This year’s Major League Baseball (MLB) season is officially underway and fans will be enjoying a packed schedule right through to October.
While all 30 teams are kicking off their campaigns, followers of the sport are looking to see who will make the postseason playoffs.
Some take this further and put money at stake on single games, series or even the season as a whole. There are a variety of different ways to bet on baseball, so it pays to know how it works.
First off, mlb odds almost exclusively involve moneyline betting, which essentially means picking the outright winner of a game. One team will be the favorite, the other the underdog, with the former netting you less returns than the latter were you to correctly bet on them.
American odds traditionally use a plus/minus odds system, meaning the favorites are shown with the minus sign (-) and underdogs with the plus sign (+). The corresponding number following that sign conveys the returns you’d get, depending on how much you wager.
The other two most commonly used systems are the decimal and fraction ones, which are mainly used across Europe.
The MLB has its own version of a point spread, referred to as the runline. This form of betting is used to provide more attractive options for games that are quite unbalanced, i.e. one team is a comfortable favorite over the other.
With runline betting, the underdog is given a 1.5 point boost to literally even the odds. So, in practice, this means the favorites start with a 1.5 point deficit and the underdogs a 1.5 point advantage. This means that, should you bet on the favorites, they would need to win the game by two or more points for your bet to come in.
For the underdogs, they either need to win the game outright or not lose by more than one run. Runline bets are slightly more complicated than moneyline ones, so may not be the best option for those new to MLB betting.
The reason runline betting is always set at 1.5 as opposed to, say, a typical NFL point spread of 4.5 is because baseball is a low-scoring sport.
Over/under bets are another viable option for baseball bettors, just like for many other sports. Bookmakers will set a number of combined runs from both teams and provide odds for the game having a number of runs over this or under it.
The set number will always be in a .5 format. So, for example, the over/under for a particular game could be set at 7.5 runs. This means an “over” bet would require the game to have 8 or more runs, while an “under” bet would need 7 or less. Remember, this is for the combined runs of both teams.
Oddsmakers take several factors into account when setting these odds, including the parameters of the ballpark and even the weather. The strength of each teams’ bats is also, of course, considered before the odds are decided.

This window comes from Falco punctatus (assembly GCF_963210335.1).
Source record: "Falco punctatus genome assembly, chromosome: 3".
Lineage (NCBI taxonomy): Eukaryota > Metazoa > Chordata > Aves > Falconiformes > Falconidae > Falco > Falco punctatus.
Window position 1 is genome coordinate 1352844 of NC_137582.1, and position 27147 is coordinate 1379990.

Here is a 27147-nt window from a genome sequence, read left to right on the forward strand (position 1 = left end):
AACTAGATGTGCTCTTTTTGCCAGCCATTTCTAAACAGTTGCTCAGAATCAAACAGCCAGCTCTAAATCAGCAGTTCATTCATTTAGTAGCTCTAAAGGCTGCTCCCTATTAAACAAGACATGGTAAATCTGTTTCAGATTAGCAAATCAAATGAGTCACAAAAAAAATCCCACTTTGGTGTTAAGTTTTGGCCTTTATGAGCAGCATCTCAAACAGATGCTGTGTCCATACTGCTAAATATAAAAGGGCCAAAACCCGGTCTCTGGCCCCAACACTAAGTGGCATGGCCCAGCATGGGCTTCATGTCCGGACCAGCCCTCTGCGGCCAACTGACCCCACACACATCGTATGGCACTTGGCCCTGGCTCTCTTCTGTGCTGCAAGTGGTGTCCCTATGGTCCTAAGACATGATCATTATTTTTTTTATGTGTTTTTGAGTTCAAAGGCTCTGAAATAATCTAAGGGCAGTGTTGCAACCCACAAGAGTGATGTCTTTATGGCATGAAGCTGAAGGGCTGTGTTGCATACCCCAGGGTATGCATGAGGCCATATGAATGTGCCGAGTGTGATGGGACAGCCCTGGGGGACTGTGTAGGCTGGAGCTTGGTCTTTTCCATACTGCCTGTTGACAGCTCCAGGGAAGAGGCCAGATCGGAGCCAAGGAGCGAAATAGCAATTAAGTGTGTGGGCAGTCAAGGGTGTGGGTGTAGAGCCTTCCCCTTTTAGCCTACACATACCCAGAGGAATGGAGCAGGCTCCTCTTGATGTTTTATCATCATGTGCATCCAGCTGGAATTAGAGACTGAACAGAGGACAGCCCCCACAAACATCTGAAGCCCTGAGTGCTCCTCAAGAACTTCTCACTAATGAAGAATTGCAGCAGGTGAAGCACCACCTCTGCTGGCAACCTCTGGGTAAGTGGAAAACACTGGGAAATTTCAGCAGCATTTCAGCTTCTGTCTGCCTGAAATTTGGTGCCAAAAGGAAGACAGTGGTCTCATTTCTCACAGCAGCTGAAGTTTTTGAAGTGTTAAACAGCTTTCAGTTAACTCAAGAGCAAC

For those less willing to punt on an entire game, there are also first five innings options, typically known as F5 bets. This means you’re betting on just the first five innings of a game, as opposed to the whole thing.
These bets can be particularly useful earlier in a season when teams are still finding their groove, trying out younger players and generally steadying their form.
Moneyline and runline bets are available for F5 betting, meaning you’re either betting on which team is leading after five innings, or you’ll have a .5 swing if you opt for a runline, rather than the 1.5 one for a full game.
With less risk comes less reward as F5 bets generally do not offer as generous odds as full game ones.
Prop betting is one of the more technical options, as it involves betting on specific instances in a game that may or may not have a major impact on the result. For example, you can bet on a specific player to hit a certain amount of home runs, or another player to steal a certain amount of bases throughout the game.
These are the most popular areas of betting for baseball, but there are myriad options out there and the odds are constantly changing to reflect how teams are performing.
In terms of general tips for betting on baseball, it’s always wise to do some research into games and teams to get an idea of how things could go. You should also avoid betting on big favorites where you can; oddsmakers know that more casual bettors will always bet on popular teams and favorites and so the odds reflect that.
If they win, your return is smaller anyway and should they lose, well, then you’re out of pocket. It’s better to focus on the underdogs with your bets, as that’s where the value is.
Baseball is fairly unique based on the sheer volume of games played in a regular season, providing fans with a huge variety of scenarios to place bets on. Within each game, there are plenty of different ways to wager money and try your luck.